All major websites like YouTube, TikTok and Google have their own AI algorithms, and some even have multiple algorithms running at the same time. They can also interact with each other. If someone searches for new cars on Google, YouTube’s algorithm might notice this and show them car-related content next time they open their feed. This recommended content on YouTube could then influence recommendations on another website.
Most websites track users’ browsing activity to train their AI recommendation algorithms or sell the information to data brokers, who then combine it with publicly-available offline data to make inferences about a person’s interests. This helps advertisers place effective, targeted ads, but people don’t have control over what data brokers learn about them and what advertisements they see as a result.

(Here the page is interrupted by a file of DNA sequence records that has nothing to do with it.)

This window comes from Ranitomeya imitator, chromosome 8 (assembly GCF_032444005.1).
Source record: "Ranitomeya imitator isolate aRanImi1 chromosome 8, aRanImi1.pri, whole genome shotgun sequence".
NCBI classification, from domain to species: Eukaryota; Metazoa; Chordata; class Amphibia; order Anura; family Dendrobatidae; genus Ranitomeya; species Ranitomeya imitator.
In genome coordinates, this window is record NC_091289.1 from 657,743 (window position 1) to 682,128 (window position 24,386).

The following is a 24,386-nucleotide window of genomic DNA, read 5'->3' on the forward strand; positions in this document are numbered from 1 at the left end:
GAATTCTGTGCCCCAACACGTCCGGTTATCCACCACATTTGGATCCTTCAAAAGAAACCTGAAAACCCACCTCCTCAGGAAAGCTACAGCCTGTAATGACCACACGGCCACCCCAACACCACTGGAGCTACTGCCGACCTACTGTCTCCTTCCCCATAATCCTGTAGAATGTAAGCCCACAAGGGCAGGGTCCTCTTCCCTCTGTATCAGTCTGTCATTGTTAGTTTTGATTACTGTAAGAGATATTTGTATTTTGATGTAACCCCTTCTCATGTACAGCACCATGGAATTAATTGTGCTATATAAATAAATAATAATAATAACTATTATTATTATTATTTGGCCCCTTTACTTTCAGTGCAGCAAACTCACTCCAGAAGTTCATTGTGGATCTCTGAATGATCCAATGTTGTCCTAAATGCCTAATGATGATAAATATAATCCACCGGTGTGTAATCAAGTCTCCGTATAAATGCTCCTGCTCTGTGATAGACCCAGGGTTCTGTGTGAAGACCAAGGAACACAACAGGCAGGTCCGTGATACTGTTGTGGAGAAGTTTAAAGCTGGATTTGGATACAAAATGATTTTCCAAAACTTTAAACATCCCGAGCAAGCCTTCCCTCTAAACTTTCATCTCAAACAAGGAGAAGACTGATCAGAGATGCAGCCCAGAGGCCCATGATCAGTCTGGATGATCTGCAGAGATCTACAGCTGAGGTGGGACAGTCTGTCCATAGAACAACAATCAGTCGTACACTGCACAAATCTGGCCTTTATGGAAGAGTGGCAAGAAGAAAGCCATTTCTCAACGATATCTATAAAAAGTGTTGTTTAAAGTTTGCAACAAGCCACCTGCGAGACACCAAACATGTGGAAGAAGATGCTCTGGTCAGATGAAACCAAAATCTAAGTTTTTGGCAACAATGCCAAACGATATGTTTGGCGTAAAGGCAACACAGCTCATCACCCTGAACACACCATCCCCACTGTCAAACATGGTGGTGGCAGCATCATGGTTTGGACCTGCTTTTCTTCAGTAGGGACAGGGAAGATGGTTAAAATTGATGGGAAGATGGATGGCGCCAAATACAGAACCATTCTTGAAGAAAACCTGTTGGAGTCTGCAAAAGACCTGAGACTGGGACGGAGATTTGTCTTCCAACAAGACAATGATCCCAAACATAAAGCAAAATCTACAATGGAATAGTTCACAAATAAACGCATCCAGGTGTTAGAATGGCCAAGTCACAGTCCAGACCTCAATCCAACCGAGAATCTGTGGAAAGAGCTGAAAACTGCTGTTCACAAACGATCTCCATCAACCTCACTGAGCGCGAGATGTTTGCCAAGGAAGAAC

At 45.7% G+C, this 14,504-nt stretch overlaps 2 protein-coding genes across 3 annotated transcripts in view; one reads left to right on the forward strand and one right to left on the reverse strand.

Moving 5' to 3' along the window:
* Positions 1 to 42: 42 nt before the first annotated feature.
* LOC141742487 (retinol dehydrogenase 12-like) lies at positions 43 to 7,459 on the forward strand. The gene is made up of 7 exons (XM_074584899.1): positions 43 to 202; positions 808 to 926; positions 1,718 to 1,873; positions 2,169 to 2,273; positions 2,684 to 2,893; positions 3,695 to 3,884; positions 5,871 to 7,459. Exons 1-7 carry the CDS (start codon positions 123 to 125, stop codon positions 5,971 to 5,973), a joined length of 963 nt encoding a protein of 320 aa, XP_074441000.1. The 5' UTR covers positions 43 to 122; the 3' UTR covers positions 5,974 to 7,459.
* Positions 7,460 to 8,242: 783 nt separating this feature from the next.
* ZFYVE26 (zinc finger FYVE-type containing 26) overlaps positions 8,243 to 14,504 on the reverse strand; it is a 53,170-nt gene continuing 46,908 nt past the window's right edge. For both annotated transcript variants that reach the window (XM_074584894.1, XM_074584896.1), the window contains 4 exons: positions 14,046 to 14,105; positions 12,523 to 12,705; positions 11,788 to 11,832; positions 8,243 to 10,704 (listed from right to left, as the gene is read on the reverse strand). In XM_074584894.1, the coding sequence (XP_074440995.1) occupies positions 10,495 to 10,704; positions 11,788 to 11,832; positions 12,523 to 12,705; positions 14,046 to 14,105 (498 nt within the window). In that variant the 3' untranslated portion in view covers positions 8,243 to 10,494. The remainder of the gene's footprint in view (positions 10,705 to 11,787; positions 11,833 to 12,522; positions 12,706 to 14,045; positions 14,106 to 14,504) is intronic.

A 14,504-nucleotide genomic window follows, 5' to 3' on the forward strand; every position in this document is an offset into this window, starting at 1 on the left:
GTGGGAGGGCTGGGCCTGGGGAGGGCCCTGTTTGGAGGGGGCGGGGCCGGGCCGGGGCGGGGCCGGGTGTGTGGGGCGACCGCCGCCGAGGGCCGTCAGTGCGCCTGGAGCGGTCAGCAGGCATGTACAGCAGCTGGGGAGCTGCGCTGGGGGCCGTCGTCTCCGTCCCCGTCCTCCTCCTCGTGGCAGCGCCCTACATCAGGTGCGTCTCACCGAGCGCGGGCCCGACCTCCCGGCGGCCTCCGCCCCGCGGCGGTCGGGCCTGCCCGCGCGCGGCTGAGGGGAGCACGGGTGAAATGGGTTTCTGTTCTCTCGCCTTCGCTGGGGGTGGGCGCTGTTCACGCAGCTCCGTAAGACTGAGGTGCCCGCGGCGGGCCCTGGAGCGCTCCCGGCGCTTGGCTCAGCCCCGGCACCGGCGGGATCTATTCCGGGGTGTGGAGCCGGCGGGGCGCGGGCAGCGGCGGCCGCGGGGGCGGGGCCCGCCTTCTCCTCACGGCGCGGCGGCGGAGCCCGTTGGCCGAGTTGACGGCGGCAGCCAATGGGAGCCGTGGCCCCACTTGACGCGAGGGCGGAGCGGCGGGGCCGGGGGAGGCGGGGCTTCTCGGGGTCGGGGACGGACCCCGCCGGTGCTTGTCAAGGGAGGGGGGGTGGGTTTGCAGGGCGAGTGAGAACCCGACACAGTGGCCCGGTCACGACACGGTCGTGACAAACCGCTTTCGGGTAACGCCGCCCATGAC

Good AI’s job is to understand these complexities send out false signals that prevent bad AI from zeroing in on users’ interests, either to prevent harmful recommendations or to keep information private.
“One way to define privacy is the accuracy of certain attributes that someone infers about us—so you think you know something about me, but 80% of that is wrong,” said Shafiq. “Therefore, our goal is to maximize the inaccuracy of the inferences.”
The team’s first prototype does this for YouTube recommendations. After their recent study found that YouTube’s algorithm can potentially recommend increasingly extreme biased political content, the team built a tool that monitors the bias of recommended videos on a user’s homepage and injects politically-neutral video recommendations to help reduce the overall bias of their feed.
As they continue to develop that system, they are looking at the AI algorithms behind TikTok, Google and Facebook and plan to expand to more sites in the future. Not only will their studies help develop better good AI down the road, but it will also shed light on how these different websites use people’s data.